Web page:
程式扎記: [ Data Structures with Java ] Section 17.2 : Iterative Tree Traversal

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2011年3月17日 星期四

[ Data Structures with Java ] Section 17.2 : Iterative Tree Traversal


Preface :
We have observed the power of iterators to scan the elements in a LinkedList or ArrayList collection. Traversing the nodes in a binary tree is more difficult because a tree is a nonlinear structure and there is no one traversal order. Section 16.3 discuss recursive algorithms for performing a preorder, inorder and postorder scan in a tree. The problem with each of these traversal algorithms is that there is no escape from the recursive process util it completes. We cannot easily stop the scan, examine the contents of a node, and then continue the scan at another node in the tree. We need an iterative process to implement a binary tree iterator. Once choice would be a level-order scan using a queue. As we will discover with binary search trees, an iterator version of a recursive scan is a better choice.

Iterative Tree Traversal :
In this section, we will implement an iterator using an iterative inorder scan. Creating iterators with a preorder and a postorder iterative scan can be your practices. You are familiar with iterators and Iterator interface from our discussion of the LinkedList class. Our binary tree iterator implements the interface.To provide an iterator scan of the elements, we use a stack to hold the nodes that have been passed but not visited. In this way, we can simulate the running time system, which uses a stack to hold the recursive calls that are made during an inorder interator scan of the tree. Because it is our stack, we can halt at any time, access a node, and then continue by popping the stack to pick up the scan. Below is the implementation of class InorderIterator :
- InorderIterator.java : Iterator used to traversal the binary tree.
  1. package DSwJ.S17;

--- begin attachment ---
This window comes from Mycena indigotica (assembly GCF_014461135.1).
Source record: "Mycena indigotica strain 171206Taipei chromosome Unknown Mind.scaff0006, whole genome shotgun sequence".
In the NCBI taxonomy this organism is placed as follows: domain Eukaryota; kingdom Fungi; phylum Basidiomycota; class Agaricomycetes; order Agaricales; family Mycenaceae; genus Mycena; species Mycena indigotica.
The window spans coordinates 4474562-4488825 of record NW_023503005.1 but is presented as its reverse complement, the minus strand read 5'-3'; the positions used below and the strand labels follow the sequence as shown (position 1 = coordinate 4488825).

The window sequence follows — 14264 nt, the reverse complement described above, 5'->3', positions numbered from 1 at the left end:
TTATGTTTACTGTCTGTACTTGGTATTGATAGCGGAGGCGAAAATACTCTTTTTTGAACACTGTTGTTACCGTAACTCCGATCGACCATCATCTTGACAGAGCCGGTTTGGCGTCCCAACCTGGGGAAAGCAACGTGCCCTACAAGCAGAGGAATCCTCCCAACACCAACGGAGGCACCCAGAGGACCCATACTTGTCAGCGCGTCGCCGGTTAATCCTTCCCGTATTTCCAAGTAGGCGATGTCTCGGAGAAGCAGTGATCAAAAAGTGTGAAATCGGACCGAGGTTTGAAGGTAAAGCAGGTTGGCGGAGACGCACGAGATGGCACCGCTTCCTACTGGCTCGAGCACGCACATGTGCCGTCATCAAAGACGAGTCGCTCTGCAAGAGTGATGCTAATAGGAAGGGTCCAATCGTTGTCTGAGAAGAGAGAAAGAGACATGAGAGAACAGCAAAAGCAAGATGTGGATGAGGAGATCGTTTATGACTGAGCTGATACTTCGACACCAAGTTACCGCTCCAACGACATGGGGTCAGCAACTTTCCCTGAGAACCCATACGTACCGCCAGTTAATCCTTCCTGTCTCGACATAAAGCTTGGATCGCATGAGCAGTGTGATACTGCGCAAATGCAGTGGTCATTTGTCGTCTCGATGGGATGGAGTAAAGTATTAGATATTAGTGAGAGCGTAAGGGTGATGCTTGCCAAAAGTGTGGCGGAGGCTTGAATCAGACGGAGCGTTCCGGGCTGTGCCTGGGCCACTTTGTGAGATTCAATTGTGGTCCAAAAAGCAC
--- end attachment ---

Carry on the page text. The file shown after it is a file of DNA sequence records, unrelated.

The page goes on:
2.   
  3. import java.util.Iterator;  
  4. import java.util.NoSuchElementException;  
  5.   
  6. import DSwJ.S14.ALStack;  
  7. import DSwJ.S16.TNode;  
  8.   
  9. public class InorderIterator  implements Iterator{  
  10.     private ALStack> s = null;  
  11.     private TNode curr;  
  12.       
  13.     public InorderIterator(TNode root) {  
  14.         s = new ALStack>();  
  15.         curr = goFarLeft(root);  
  16.     }  
  17.       
  18.     @Override  
  19.     public boolean hasNext() {  
  20.         if(curr!=nullreturn true;  
  21.         return false;  
  22.     }  
  23.   
  24.     @Override  
  25.     public T next() {  
  26.         if(curr==null)  
  27.             throw new NoSuchElementException("InorderScan: no elements remaining!");  
  28.         T rtValue = curr.nodeValue;  
  29.         if(curr.right!=null) {  
  30.             curr = goFarLeft(curr.right);  
  31.         } else if(!s.isEmpty()){  
  32.             curr = s.pop();  
  33.         } else {  
  34.             curr = null;  
  35.         }  
  36.         return rtValue;  
  37.     }  
  38.   
  39.     @Override  
  40.     public void remove() {  
  41.         throw new UnsupportedOperationException("Not support remove action!");  
  42.     }  
  43.   
  44.     /**